I heard the sad news that Liz Moore has passed away in hospital. Liz Moore holds an important place in the history of Icelandic sheep in the UK.
I first met Liz when she contacted me with Dick Philips having learnt that I owned a small flock of Icelandic sheep. Liz had worked for Dick when he owned his travel agency business arranging trekking across Iceland.
Prior to 1990, Icelandics were bred from 7 sheep imports (Ownership in Flocks 1 and Flocks 17) and most sheep sold within the UK were crossbred or ‘upbred’. The first import of sheep to the UK happened in 1979 then a major importation happened in 1990, with a small number imported in 1991. Liz is regarded as the major driving force behind the import which happened in 1990 and is described as working tirelessly on behalf of the individuals involved bringing in patterns and horns that breeders did not previously have in their flocks.
Sheep went to flocks numbered 1, 3, 6, 9, 13,15,18,19, 21, 23, 24, 26, 27, 31, 44, and a subsequent number were imported separately and went to flock 45.
In an extraordinary twist of fate, when I moved to the North Peninnes and started with Icelandics (sourced in Scotland) I found that Liz Moore and Dick Phillips both had homes in the Alston area only about half an hour away from where I lived. Her contact with me was the start of our friendship.
Liz had lived in the Alston area of Northumberland on a smallholding when she had her sheep. She showed me some of her photographs of sheep which had come from Iceland. This was after two years of negotiations and administration and which today still provide some of the foundation stock of our flock in the British Isles. When she sold her own flock, in another quirk of fate, that sale had been to a mutual friend who brought her cattle to graze on our smallholding in the summer months.
Anecdotes included the tale of the journey across Iceland which had to be non stop as sheep were not allowed to move between districts. There was a last minute hiccup in testing arrangements, which threatened the whole process and then quarantine and the distribution of the sheep across the UK to those individuals who had entered into the importation arrangements, some to the Scottish Islands, some to the south of the UK.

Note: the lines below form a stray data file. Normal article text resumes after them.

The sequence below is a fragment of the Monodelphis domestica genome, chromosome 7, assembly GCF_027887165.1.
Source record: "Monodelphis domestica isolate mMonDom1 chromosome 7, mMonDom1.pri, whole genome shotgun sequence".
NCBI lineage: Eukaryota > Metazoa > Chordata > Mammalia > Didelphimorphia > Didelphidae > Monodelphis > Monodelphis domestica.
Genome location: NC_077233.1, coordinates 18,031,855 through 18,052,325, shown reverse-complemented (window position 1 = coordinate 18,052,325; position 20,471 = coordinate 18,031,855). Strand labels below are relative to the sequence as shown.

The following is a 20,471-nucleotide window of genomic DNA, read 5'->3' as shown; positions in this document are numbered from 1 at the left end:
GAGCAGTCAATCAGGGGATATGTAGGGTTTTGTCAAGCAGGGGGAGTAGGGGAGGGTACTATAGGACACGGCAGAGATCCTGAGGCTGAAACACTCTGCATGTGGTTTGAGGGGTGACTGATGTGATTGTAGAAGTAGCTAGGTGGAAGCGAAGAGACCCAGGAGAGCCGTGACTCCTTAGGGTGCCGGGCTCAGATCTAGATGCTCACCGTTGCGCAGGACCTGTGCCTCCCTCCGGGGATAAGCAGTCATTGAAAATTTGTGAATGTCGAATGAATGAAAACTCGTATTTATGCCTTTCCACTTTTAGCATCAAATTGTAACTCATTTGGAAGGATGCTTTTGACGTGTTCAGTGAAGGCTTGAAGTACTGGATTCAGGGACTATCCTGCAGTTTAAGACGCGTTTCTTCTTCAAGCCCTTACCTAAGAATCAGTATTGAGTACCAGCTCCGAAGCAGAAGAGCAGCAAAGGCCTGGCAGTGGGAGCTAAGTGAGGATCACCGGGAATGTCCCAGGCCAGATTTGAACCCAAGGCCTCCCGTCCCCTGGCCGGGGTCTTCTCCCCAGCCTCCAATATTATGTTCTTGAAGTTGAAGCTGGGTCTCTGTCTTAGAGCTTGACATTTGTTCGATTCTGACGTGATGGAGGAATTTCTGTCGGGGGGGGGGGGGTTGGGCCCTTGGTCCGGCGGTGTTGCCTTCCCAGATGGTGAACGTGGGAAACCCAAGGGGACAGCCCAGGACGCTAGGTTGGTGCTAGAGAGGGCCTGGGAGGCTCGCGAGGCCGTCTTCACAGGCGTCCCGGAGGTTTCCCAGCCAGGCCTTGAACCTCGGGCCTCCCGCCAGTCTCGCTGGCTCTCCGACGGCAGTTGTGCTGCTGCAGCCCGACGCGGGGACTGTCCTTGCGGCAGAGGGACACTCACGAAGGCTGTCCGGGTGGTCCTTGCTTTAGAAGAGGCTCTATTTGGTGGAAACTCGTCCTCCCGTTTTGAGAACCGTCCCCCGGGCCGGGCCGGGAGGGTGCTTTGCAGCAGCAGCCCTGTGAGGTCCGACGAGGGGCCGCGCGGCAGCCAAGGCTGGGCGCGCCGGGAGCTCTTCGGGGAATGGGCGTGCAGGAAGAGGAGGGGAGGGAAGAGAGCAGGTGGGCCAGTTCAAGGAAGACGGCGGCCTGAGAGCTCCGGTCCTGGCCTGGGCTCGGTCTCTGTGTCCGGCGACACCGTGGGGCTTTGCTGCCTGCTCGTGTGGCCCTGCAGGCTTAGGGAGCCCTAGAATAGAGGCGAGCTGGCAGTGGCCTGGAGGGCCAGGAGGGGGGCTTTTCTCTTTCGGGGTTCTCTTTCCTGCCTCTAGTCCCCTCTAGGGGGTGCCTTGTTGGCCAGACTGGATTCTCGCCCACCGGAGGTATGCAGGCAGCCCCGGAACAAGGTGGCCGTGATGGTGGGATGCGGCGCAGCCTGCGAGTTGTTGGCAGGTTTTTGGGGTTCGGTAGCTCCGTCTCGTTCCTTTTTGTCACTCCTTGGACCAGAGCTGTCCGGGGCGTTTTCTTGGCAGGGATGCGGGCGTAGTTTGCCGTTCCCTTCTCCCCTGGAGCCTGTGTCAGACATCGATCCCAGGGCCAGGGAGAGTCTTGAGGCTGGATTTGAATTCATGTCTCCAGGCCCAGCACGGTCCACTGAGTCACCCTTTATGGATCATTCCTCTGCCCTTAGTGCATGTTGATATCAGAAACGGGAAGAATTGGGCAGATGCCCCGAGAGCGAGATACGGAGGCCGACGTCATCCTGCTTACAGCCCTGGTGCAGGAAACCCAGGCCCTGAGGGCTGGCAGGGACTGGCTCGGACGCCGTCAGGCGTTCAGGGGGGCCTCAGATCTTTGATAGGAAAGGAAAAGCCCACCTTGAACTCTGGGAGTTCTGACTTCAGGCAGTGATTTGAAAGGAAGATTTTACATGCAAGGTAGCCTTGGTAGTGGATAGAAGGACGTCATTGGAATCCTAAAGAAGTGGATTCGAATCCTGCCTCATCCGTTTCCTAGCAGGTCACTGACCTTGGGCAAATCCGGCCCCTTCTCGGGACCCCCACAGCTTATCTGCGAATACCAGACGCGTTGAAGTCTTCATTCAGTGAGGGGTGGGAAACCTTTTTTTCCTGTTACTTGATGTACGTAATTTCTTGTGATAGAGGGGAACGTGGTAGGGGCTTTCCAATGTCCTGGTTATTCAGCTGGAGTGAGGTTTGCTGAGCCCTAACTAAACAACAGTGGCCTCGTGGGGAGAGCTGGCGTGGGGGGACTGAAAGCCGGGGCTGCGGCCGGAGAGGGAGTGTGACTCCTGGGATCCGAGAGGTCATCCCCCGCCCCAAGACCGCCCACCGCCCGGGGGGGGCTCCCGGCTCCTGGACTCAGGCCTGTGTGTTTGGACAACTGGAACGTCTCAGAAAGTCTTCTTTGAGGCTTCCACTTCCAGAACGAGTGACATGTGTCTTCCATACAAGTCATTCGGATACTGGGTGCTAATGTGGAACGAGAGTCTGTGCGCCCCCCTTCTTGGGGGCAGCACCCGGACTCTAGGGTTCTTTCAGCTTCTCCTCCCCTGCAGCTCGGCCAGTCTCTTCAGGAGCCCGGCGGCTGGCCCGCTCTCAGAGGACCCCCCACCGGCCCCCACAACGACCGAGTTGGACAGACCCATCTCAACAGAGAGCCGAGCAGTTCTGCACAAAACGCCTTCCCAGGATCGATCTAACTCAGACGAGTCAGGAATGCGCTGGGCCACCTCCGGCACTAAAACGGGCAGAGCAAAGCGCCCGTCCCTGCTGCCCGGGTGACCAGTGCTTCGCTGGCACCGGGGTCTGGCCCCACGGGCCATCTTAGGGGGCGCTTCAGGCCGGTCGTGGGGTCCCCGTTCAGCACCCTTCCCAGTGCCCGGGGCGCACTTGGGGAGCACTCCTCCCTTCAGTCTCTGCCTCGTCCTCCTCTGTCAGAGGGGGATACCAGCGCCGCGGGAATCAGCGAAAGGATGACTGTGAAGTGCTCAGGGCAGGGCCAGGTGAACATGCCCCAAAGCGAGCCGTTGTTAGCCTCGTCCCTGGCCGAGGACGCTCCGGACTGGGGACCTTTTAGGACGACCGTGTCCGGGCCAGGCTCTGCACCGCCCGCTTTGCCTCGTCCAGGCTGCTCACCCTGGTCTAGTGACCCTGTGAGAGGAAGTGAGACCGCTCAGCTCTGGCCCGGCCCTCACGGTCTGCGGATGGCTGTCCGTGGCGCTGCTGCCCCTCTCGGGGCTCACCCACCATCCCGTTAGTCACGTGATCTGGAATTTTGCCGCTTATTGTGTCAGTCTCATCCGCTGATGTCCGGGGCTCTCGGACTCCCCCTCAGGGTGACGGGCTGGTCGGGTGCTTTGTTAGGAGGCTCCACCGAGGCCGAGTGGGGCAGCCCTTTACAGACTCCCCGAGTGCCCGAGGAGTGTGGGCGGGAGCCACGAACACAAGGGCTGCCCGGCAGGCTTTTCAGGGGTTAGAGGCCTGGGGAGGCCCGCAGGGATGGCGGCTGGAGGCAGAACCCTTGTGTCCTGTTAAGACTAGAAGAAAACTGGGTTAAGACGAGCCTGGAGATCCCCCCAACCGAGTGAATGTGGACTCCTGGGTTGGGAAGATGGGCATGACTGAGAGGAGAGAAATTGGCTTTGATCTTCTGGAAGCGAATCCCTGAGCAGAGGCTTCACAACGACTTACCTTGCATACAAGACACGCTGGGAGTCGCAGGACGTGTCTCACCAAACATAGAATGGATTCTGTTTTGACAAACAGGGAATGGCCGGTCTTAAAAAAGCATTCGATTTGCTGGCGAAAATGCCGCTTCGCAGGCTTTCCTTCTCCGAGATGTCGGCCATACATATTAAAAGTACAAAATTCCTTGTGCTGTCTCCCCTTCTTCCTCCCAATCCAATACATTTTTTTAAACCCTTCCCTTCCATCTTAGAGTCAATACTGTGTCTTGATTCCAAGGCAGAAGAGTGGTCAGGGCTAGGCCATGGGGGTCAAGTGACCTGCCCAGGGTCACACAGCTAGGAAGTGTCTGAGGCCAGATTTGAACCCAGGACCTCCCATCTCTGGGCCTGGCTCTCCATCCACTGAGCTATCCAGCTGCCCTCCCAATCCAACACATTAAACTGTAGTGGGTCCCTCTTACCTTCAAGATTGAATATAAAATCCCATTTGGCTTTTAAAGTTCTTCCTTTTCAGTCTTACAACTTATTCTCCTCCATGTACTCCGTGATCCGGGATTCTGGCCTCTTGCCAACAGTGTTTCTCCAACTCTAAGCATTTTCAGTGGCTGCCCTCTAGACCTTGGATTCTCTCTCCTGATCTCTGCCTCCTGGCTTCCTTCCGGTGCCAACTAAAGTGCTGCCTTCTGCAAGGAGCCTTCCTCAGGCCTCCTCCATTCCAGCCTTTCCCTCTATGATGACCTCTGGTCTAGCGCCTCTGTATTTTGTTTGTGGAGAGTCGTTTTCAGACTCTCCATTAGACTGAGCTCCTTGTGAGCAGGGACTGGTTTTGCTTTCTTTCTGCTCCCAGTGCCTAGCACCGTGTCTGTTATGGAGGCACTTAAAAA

The imported sheep had been used to grazing across summer pasture in Iceland extending over many hundreds of miles and I heard that their inclination to roam across our northern moors meant that some of our local Swaledales may have unintended Icelandic characteristics.
I found Liz to be a very sociable person. She introduced me to a number of people, who had been interested directly and indirectly in the importation efforts years ago and would bring her visitors and friends across to see some of the sheep types which she recognised as descended from her own stock from years ago. She was also well informed and interested in many of the studies undertaken on this type of ancient primitive breed of sheep maintaining a scrap book of articles, anecdotes and scientific papers on the studies which have been undertaken mainly in Iceland through the years. She was also an artist, I have some of her decorated pots, and interested in the craftwork of others. She introduced me to friends who had a wide variety of craft skills to share.
I am very grateful that I had the opportunity to get to know her.